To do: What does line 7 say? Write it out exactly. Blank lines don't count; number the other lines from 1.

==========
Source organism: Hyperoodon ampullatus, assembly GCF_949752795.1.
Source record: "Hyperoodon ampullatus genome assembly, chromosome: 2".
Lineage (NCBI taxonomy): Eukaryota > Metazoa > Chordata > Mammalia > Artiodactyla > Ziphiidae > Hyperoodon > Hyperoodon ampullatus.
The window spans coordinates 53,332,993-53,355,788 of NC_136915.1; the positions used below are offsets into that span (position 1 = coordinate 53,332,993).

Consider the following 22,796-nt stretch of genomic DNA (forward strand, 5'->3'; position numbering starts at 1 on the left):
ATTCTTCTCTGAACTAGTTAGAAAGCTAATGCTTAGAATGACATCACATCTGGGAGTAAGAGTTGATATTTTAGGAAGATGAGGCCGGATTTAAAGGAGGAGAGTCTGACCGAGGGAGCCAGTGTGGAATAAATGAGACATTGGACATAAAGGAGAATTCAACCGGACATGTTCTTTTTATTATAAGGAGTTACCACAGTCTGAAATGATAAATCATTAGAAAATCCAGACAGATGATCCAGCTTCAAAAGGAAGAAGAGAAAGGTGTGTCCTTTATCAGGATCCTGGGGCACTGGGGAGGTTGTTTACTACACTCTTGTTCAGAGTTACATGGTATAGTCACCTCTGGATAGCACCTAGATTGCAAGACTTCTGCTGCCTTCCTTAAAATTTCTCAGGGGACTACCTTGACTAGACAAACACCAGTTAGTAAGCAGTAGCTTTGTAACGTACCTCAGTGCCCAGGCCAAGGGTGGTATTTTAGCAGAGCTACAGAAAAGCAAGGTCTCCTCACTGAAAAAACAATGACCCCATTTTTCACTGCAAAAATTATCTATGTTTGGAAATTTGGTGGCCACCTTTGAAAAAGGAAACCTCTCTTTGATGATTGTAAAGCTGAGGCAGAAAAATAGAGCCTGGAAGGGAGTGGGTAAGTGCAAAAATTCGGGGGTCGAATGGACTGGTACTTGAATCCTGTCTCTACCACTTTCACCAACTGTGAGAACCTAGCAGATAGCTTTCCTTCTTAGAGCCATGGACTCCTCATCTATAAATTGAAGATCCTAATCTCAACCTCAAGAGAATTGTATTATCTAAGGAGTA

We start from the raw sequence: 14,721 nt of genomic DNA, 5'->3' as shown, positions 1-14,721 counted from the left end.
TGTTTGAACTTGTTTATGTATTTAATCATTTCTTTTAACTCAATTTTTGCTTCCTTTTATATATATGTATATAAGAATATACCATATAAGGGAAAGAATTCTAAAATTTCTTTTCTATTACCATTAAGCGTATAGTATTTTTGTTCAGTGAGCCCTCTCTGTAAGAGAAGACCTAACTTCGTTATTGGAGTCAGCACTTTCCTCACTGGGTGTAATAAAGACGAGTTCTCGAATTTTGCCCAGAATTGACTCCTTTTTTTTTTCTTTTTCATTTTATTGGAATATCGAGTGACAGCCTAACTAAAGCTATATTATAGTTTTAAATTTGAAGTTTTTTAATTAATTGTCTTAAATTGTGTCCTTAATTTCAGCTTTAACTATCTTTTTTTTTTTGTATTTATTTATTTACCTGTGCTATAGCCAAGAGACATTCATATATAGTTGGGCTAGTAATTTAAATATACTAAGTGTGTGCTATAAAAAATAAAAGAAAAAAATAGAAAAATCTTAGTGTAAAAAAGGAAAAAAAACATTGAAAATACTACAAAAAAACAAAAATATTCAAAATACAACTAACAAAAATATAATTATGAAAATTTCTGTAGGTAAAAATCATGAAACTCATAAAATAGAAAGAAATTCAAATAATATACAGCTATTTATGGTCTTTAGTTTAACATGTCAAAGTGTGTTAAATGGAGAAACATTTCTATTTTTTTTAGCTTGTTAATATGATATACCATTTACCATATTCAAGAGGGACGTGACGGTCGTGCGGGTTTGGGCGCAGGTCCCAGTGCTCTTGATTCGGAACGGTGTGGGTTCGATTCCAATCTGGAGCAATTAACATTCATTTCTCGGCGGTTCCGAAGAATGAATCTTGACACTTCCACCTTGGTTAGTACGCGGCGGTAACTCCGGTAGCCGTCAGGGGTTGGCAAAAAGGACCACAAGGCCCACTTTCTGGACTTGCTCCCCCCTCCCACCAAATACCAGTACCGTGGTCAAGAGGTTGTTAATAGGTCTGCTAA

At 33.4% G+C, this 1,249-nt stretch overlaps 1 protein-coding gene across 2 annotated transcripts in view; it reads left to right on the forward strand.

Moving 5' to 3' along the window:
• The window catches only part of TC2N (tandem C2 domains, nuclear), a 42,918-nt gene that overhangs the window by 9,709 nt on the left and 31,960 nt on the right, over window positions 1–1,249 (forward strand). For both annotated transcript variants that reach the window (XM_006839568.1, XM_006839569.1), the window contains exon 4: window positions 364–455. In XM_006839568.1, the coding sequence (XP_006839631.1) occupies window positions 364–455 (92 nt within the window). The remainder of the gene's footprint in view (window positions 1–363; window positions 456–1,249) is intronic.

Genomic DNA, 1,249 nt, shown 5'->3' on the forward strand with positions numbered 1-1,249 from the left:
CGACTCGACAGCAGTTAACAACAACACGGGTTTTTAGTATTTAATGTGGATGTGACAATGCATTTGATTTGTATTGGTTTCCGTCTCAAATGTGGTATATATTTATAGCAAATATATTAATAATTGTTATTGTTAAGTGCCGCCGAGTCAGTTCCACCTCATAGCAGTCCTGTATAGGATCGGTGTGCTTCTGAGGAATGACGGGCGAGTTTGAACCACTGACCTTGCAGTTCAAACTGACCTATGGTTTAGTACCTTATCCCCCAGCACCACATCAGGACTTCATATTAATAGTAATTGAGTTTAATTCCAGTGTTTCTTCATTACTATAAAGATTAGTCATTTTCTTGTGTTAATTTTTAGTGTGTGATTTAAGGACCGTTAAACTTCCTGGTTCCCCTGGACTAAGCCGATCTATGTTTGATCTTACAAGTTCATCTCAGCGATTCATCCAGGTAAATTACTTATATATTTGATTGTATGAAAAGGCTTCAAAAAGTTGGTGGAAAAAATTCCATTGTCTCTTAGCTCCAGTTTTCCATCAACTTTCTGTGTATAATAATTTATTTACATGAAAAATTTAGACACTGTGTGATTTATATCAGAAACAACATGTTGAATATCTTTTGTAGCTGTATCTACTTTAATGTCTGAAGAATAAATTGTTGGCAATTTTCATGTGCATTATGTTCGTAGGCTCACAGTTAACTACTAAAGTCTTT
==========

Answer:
We start from the raw sequence: 14,721 nt of genomic DNA, 5'->3' as shown, positions 1-14,721 counted from the left end.